Appeal from the Order of the Court of Common Pleas of Dauphin County in case of In the Matter of Suspension of Restaurant Liquor License No. R-17844 and Amusement Permit No. AP-17844, issued to Arthur Alexander Banks, t/a Otto's Atmosphere, 2301 North Sixth Street, Harrisburg, Pennsylvania, No. 86 M.D. 1977.
Norman M. Yoffe, for appellant.
J. Leonard Langan, Assistant Attorney General, with him Kenneth W. Makowski, Acting Chief Counsel, and Gerald Gornish, Acting Attorney General, for appellee.
Judges Blatt, DiSalle and Craig, sitting as a panel of three. President Judge Crumlish and Judges Mencer, Rogers, Blatt, Craig, MacPhail and Williams, Jr. Judge Wilkinson, Jr. did not participate. Opinion by Judge Craig. Judges Mencer, Blatt and MacPhail dissent.
Petitioner Arthur Alexander Banks, trading as Otto's Atmosphere (licensee), appeals from an order of the Court of Common Pleas of Dauphin County, which affirmed a 30-day suspension of his license imposed by the Pennsylvania Liquor Control Board (PLCB) for violation of Section 493(14) of the Liquor Code, Act of April 12, 1951, P.L. 90, as Page 13} amended, 47 P.S. § 4-493(14), by permitting minors to frequent the licensed premises. After initial argument before a panel of this court, we ordered reargument before the court en banc.
On February 18, 1977, PLCB enforcement officers and members of the Harrisburg Police had conducted an open inspection of the licensee's premises. The officers arrested eleven individuals, but eight of those eleven escaped before being transported to City Hall. Of the remaining three individuals, subpoenaed to appear at a hearing before the PLCB, only one appeared in response to the subpoena. That witness, a minor, testified that he was on the premises on the night in question, but that he had been refused service and ordered to leave approximately 20 to 25 minutes before the PLCB officers entered; additionally, he testified that he had been on the premises previously, "maybe three or four or five times", allegedly to purchase fish sandwiches.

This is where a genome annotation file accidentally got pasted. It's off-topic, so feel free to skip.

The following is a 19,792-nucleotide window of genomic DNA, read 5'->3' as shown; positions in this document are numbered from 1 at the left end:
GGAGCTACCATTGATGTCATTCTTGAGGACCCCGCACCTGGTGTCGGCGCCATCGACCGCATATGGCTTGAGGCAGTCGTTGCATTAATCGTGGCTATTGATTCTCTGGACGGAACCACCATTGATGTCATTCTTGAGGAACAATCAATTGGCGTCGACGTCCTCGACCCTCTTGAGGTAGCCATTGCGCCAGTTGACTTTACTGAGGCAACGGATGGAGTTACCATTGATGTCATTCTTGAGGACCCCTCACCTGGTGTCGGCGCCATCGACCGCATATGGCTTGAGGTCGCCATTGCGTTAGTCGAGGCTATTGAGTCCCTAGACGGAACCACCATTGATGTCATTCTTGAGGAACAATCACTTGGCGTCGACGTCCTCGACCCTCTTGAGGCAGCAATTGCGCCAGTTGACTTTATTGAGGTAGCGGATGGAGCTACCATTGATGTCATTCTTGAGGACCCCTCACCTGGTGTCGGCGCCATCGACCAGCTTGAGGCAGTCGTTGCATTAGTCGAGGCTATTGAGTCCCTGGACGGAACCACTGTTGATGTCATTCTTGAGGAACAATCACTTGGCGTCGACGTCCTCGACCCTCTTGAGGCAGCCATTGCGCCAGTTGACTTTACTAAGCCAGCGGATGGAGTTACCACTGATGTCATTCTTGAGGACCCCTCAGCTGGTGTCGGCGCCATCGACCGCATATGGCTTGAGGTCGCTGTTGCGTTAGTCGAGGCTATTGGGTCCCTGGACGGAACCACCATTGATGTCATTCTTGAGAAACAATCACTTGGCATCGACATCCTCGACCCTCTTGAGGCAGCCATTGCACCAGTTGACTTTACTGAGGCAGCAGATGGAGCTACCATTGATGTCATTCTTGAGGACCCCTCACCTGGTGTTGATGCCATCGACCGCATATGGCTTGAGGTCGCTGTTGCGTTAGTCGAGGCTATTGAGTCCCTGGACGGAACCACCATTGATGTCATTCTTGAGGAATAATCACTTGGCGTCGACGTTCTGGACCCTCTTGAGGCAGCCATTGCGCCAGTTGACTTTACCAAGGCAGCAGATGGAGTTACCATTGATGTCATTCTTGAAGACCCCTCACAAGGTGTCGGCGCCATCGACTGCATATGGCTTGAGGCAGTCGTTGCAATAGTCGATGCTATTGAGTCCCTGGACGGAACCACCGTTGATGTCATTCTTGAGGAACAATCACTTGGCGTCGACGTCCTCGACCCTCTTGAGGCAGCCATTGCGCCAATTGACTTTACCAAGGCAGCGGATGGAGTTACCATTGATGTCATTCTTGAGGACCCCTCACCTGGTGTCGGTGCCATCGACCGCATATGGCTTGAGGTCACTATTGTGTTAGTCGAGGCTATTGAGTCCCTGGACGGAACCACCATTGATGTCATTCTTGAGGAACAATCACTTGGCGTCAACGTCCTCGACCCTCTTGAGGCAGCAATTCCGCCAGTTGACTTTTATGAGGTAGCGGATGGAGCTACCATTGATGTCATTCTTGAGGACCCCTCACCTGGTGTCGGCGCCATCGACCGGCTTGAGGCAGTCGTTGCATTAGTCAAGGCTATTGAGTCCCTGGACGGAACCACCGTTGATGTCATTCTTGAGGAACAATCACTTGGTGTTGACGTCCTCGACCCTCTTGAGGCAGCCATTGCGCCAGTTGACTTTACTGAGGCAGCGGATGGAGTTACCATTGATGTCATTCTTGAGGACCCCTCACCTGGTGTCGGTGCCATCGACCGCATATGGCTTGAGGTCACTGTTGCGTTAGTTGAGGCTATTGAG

The scope of review applicable here, where the lower court took no testimony, is limited to determining "whether or not the Board's order was supported by sufficient evidence and whether the court below abused its discretion or committed an error of law." Kosciuszki v. Pennsylvania Liquor Control Board, 40 Pa. Commonwealth Ct. 407, 409, 397 A.2d 493, 494 (1979).
Section 493(14) of the Liquor Code, 47 P.S. § 4-493(14), provides in pertinent part that it shall be unlawful for any licensee "to permit . . . minors to frequent his licensed premises or any premises operated in connection therewith, except minors accompanied by parents, guardians, or under proper supervision."
Thus, the issue here is whether the evidence suffices to establish "frequenting" as that term has been
viewed by the courts. The standard advanced by both parties was enunciated in Speranza Liquor License Case, 416 Pa. 348, 352, 206 A.2d 292, 294 (1965), where Justice Cohen said:
To 'frequent' . . . means to visit often or to resort to habitually or to recur again and again, or more than one or two visits. [Citations omitted.] We do not mean to say that it must be found that the same minor or minors come to the premises habitually. But it must be established by a fair preponderance of specific evidence that, as a ...